Radioactive iodine exceeding official levels for infants was detected Wednesday in water in a purification plant in Katsushika Ward, Tokyo, prompting the metropolitan government to advise residents not to let babies younger than 1 year old drink tap water or powdered milk made with it in the 23 wards and five cities.

The news immediately emptied mineral water at supermarkets. This prompted the Tokyo Metropolitan Government to announce later in the day it will distribute a total of 240,000 550-milliliter bottles of water to Tokyo households with infants.

The iodine-131 was detected in water taken Tuesday from the Kanamachi Purification Plant. The level was 210 becquerels per liter of water, more than double the recommended level of 100 becquerels for infants stipulated in the Food Sanitation Act, according to Ei Yoshida, manager of Tokyo’s Waterworks Bureau.

“The level is not dangerous unless you keep drinking the water for a long period of time,” Yoshida told a news conference. “If there is nothing else to drink, you can let babies drink the water every once in a while.”

Water from the plant goes to all of the capital’s 23 wards as well as the suburbs of Musashino, Mitaka, Machida, Tama and Inagi in western Tokyo.

The Health, Labor and Welfare Ministry backed Yoshida’s remark.

“The regulated level, 100 becquerels per liter, is a level at which people can have babies drink for a long time without worrying about radiation,” said Kazuya Kumagai of the ministry’s Water Supply Division.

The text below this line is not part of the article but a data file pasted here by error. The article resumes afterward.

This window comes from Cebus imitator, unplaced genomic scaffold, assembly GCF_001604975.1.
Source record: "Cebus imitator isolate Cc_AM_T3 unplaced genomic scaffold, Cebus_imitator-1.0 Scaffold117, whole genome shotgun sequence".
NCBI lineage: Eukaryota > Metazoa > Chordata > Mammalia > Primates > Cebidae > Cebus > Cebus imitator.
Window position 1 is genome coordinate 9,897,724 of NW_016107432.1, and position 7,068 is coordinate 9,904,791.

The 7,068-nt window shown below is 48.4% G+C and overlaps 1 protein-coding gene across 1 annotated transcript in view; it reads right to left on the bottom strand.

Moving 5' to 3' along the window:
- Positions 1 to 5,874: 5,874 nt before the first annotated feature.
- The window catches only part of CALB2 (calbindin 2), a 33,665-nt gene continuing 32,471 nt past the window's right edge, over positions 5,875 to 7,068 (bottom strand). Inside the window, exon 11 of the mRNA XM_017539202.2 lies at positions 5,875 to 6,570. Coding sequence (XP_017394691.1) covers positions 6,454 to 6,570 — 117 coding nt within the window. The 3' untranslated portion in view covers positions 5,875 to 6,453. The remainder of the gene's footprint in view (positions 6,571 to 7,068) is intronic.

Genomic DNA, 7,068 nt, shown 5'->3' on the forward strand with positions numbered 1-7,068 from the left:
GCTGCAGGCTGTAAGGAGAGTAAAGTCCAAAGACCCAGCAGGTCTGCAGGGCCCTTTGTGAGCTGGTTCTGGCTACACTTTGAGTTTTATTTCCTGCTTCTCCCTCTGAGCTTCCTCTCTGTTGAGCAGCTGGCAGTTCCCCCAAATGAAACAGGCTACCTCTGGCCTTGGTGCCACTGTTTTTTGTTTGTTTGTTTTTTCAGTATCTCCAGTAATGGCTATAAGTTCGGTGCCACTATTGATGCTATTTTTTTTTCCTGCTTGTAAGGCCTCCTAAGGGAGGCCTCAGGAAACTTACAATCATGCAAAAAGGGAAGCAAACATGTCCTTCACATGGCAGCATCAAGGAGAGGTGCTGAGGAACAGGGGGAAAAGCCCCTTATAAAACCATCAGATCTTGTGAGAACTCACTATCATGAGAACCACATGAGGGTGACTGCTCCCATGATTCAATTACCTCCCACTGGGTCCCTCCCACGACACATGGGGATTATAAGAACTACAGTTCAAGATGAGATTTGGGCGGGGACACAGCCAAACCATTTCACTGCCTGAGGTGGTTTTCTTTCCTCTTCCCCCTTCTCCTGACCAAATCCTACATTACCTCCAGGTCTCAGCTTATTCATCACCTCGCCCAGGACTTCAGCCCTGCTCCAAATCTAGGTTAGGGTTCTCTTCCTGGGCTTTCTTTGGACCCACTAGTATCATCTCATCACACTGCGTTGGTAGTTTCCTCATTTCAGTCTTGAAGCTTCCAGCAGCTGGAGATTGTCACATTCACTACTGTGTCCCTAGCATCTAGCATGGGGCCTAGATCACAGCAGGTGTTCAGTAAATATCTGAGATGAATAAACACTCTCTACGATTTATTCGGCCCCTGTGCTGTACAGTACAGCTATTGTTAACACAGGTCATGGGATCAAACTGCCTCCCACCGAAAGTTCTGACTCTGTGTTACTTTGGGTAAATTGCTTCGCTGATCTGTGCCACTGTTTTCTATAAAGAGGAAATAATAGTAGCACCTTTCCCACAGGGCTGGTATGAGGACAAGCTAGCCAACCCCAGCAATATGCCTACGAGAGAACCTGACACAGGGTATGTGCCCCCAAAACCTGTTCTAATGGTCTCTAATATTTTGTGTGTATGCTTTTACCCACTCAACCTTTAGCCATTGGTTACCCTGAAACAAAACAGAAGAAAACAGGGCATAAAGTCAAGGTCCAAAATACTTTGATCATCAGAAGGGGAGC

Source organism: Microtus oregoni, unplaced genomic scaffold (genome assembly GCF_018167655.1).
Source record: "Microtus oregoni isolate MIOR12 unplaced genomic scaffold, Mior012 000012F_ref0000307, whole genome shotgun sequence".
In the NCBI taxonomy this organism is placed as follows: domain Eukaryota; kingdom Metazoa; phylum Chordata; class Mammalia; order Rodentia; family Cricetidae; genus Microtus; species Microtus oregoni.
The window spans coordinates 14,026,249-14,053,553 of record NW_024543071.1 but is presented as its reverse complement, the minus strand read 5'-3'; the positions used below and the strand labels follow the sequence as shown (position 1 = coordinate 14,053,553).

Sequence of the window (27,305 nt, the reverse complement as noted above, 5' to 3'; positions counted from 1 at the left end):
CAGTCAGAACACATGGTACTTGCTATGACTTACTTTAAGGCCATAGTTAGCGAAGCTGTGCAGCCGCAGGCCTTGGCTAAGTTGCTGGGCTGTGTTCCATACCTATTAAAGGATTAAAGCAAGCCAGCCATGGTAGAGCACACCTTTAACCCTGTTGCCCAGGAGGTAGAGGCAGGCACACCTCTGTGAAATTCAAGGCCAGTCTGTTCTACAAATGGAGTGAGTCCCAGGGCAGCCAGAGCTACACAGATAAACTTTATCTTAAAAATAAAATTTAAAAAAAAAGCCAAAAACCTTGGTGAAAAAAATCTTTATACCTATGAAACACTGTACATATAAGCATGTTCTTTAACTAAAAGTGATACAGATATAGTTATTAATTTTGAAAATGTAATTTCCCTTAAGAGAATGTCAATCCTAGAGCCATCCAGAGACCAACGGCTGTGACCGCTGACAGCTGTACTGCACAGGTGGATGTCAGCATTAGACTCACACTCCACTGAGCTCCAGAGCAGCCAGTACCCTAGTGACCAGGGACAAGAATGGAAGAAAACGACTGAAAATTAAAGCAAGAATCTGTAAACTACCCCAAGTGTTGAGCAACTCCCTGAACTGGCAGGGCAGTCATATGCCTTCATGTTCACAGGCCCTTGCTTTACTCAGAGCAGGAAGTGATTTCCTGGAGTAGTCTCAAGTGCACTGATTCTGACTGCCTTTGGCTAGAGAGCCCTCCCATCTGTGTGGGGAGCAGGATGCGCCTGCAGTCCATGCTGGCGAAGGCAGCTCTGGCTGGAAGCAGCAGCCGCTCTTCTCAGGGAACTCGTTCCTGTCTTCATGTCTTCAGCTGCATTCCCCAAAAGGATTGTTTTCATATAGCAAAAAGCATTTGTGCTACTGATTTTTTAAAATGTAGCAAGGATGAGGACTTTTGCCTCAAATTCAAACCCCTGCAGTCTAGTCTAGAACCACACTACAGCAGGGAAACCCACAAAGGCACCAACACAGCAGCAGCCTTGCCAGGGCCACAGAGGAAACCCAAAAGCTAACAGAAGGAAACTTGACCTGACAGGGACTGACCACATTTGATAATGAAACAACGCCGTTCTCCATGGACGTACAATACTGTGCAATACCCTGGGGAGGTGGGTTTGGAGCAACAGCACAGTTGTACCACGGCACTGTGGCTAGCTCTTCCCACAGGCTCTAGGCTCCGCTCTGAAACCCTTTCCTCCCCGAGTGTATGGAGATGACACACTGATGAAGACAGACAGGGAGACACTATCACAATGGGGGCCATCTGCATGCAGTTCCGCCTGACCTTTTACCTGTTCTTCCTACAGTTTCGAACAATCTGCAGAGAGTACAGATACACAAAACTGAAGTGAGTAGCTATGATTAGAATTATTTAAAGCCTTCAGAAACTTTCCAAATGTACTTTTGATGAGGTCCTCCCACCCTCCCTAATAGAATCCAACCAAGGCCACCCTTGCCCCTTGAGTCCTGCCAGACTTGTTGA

He advised parents to use bottled water to make powdered milk, but added that they shouldn’t panic even if babies have drunk tap water.

Later in the day, Chief Cabinet Secretary Yukio Edano offered assurances that adults can drink tap water and use it in everyday life.

If stores run out of bottled water, boiling faucet water will help reduce toxicity to some extent, radiation experts said.

Immediately after the announcement by the metropolitan government, a team of radiotherapists, physicists and nuclear engineers at the University of Tokyo released their take on the contamination of tap water on the group’s Twitter account.

“Iodine-131, when contained in water, can be removed to some extent by boiling it,” the team said.

Iodine-131’s half-life — the period by which the radiation level is halved — is eight days.

Three hundred becquerels per liter of water is the standard regulated level for all people over the age of 1, but pregnant and breast-feeding women may want to tighten the standard to 100 becquerels per liter, Kumagai said.

The metropolitan government collected water from its Kanamachi, Asaka and Ozaku purification plants Tuesday to check the density of radioactive substances.

It found no iodine-131 at the Asaka facility in Saitama Prefecture, but 32 becquerels per liter were found at the Ozaku facility in Hamura, western Tokyo.

Officials also checked for cesium-137, another radioactive substance, at the three purification plants, and did not find any traces, Yoshida said.

It collected water from the same three plants Wednesday and the preliminary report showed that water at the Kanamachi plant had 190 becquerels per liter of iodine-131, he said.

The high density “undoubtedly results from the Fukushima nuclear plant accident. We just don’t know the details as to how we got this high level,” Yoshida said.

The metropolitan government has more than three purification plants but chose the three to check water because they cover all three sources of water supply for Tokyo residents. The Kanamachi plant uses water from the Edo River watershed, Asaka uses the Ara River watershed and Ozaku uses the Tama River watershed.

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